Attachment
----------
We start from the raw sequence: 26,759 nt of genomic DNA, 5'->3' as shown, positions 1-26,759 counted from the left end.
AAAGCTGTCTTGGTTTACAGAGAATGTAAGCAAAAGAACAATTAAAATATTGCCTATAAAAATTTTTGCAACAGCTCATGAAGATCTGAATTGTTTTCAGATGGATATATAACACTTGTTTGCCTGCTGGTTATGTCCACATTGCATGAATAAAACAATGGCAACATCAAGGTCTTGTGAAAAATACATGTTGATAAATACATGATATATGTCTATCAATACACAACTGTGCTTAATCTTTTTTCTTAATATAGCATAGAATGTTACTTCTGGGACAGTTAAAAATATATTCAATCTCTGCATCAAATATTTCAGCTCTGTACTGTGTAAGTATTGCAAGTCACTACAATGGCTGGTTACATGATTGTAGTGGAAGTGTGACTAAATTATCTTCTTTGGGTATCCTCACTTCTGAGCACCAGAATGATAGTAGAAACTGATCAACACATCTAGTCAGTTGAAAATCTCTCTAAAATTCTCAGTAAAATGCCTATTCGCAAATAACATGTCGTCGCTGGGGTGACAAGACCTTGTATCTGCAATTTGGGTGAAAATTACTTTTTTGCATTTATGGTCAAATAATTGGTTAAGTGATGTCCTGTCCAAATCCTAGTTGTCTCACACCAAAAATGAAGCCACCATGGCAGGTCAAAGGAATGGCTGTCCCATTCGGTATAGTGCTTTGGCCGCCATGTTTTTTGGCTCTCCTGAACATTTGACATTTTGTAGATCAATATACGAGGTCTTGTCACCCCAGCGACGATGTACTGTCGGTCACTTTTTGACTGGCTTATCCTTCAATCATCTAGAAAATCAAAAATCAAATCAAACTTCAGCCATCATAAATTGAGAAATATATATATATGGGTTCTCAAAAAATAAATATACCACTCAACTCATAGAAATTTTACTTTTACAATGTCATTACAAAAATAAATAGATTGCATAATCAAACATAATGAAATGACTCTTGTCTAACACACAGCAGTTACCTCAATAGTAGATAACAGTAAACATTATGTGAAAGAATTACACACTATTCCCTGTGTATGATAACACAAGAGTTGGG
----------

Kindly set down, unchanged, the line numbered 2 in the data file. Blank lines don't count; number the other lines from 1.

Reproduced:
AAAGCTGTCTTGGTTTACAGAGAATGTAAGCAAAAGAACAATTAAAATATTGCCTATAAAAATTTTTGCAACAGCTCATGAAGATCTGAATTGTTTTCAGATGGATATATAACACTTGTTTGCCTGCTGGTTATGTCCACATTGCATGAATAAAACAATGGCAACATCAAGGTCTTGTGAAAAATACATGTTGATAAATACATGATATATGTCTATCAATACACAACTGTGCTTAATCTTTTTTCTTAATATAGCATAGAATGTTACTTCTGGGACAGTTAAAAATATATTCAATCTCTGCATCAAATATTTCAGCTCTGTACTGTGTAAGTATTGCAAGTCACTACAATGGCTGGTTACATGATTGTAGTGGAAGTGTGACTAAATTATCTTCTTTGGGTATCCTCACTTCTGAGCACCAGAATGATAGTAGAAACTGATCAACACATCTAGTCAGTTGAAAATCTCTCTAAAATTCTCAGTAAAATGCCTATTCGCAAATAACATGTCGTCGCTGGGGTGACAAGACCTTGTATCTGCAATTTGGGTGAAAATTACTTTTTTGCATTTATGGTCAAATAATTGGTTAAGTGATGTCCTGTCCAAATCCTAGTTGTCTCACACCAAAAATGAAGCCACCATGGCAGGTCAAAGGAATGGCTGTCCCATTCGGTATAGTGCTTTGGCCGCCATGTTTTTTGGCTCTCCTGAACATTTGACATTTTGTAGATCAATATACGAGGTCTTGTCACCCCAGCGACGATGTACTGTCGGTCACTTTTTGACTGGCTTATCCTTCAATCATCTAGAAAATCAAAAATCAAATCAAACTTCAGCCATCATAAATTGAGAAATATATATATATGGGTTCTCAAAAAATAAATATACCACTCAACTCATAGAAATTTTACTTTTACAATGTCATTACAAAAATAAATAGATTGCATAATCAAACATAATGAAATGACTCTTGTCTAACACACAGCAGTTACCTCAATAGTAGATAACAGTAAACATTATGTGAAAGAATTACACACTATTCCCTGTGTATGATAACACAAGAGTTGGG